With its spiked, raptorial front legs, its creepy ability to follow movement with a 180 degree head rotation and its reputation for cannibalizing its mates, it might seem like a good idea to get rid of a menacing mantis from your garden. But the praying mantis is a helpful predator to have around because it keeps pest insects from damaging your plants. Resist the urge to kill this beneficial insect and consider moving it out of your sight. If you simply can't tolerate a mantis in your garden, collect it then choose a killing method that suits your comfort level and prevents disruption to surrounding plants, soil and other garden creatures.

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A praying mantis sits on a plant leaf.

Collecting Live Mantids

Mantids have quick reflexes for grabbing crickets or other fast-moving prey, but they are typically clumsy fliers and easy to capture. Although they are capable, mantids don't usually bite when handled. Collect the mantis in your hands or by nudging it into a box, glass jar or plastic container with a tight-fitting lid. Don't use a container that the insect can chew through, such as a plastic bag.

Relocating Helpful Predators

If you'd rather not encounter this insect while tending your plants, move it to a suitable location where it can still do its job but is out of your sight. The European mantis (Mantis religiosa), an introduced species now well established throughout the U.S., is pale green, about 3 inches long, with black and white bull's-eye markings on its inner front legs. It camouflages well on like-colored plants in your garden including shrubs and flower stems. It prefers areas with mixed vegetation. The Chinese mantis (Tenodera aridifolia), another introduced species, grows up to 5 inches long and is typically light brown in color. The Carolina mantis (Stagmomantis carolina) is also light brown but is a smaller species at approximately 2 1/2 inches. The Chinese and Carolina mantids prefer meadow habitats.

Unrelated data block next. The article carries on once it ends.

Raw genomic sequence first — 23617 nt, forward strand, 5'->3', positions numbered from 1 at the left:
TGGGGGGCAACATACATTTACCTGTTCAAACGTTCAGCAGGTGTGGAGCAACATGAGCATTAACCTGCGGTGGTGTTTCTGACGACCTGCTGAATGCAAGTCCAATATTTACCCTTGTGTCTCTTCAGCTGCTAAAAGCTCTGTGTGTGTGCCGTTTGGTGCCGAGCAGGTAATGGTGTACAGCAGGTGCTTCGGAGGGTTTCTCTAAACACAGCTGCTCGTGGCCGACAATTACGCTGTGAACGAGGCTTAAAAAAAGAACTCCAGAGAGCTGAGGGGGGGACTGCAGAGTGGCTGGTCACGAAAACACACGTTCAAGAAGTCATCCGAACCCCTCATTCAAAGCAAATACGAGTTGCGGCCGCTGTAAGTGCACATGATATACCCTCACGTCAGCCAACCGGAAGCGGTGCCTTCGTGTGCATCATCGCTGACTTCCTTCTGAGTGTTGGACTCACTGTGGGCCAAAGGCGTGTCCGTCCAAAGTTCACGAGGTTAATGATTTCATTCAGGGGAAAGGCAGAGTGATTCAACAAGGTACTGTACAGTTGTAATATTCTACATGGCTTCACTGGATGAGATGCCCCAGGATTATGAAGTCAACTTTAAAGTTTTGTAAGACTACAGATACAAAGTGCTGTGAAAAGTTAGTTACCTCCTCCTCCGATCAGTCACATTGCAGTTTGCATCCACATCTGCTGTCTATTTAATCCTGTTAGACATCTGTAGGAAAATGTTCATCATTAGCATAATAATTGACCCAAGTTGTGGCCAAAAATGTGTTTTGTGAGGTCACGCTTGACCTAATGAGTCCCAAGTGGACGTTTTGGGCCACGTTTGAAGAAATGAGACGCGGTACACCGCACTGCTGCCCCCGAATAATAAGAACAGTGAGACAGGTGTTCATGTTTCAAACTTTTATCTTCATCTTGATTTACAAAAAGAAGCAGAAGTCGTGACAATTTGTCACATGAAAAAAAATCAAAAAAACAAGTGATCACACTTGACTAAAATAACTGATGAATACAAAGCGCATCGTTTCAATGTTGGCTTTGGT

Elimination by Freezing

As temperatures begin to drop before winter, female mantids lay eggs in a hardened, foamy, protective casing that protects the eggs until spring. The adults then die off. If you are unable to introduce your mantis into another location, you can kill the insect by freezing. After collecting it, put the jar containing the mantis into your freezer. This nontoxic method mimics the conditions that the insect typically experiences before winter. After a day or two in the freezer, dispose of the mantis in the trash.

Chemical Insecticide

Used by entomologists in the field for collecting insect specimens without harming surrounding plants and animals, kill jars quickly kill insects with little trauma. Place a 1-inch layer of absorbent material, such as sawdust, cotton or newspaper strips, into a wide-mouthed jar with a tight-fitting lid. Pour enough ethyl acetate -- nail polish remover -- into the jar to thoroughly dampen the material. Seal the jar until you are ready to collect the mantis. Once you have found the mantis, remove the jar's lid, being careful not to inhale deeply. Nudge the insect into the jar then quickly replace the lid. After the mantis dies, dispose of it in the trash or compost.

Preventing Unwanted Mantids

To prevent encountering a mantis in your garden, look for egg cases in late summer or fall. The cream-colored, foamy masses can usually be found attached to tall grasses or plants. Cut the stem containing the egg case and move it out of your garden or dispose of it in the trash.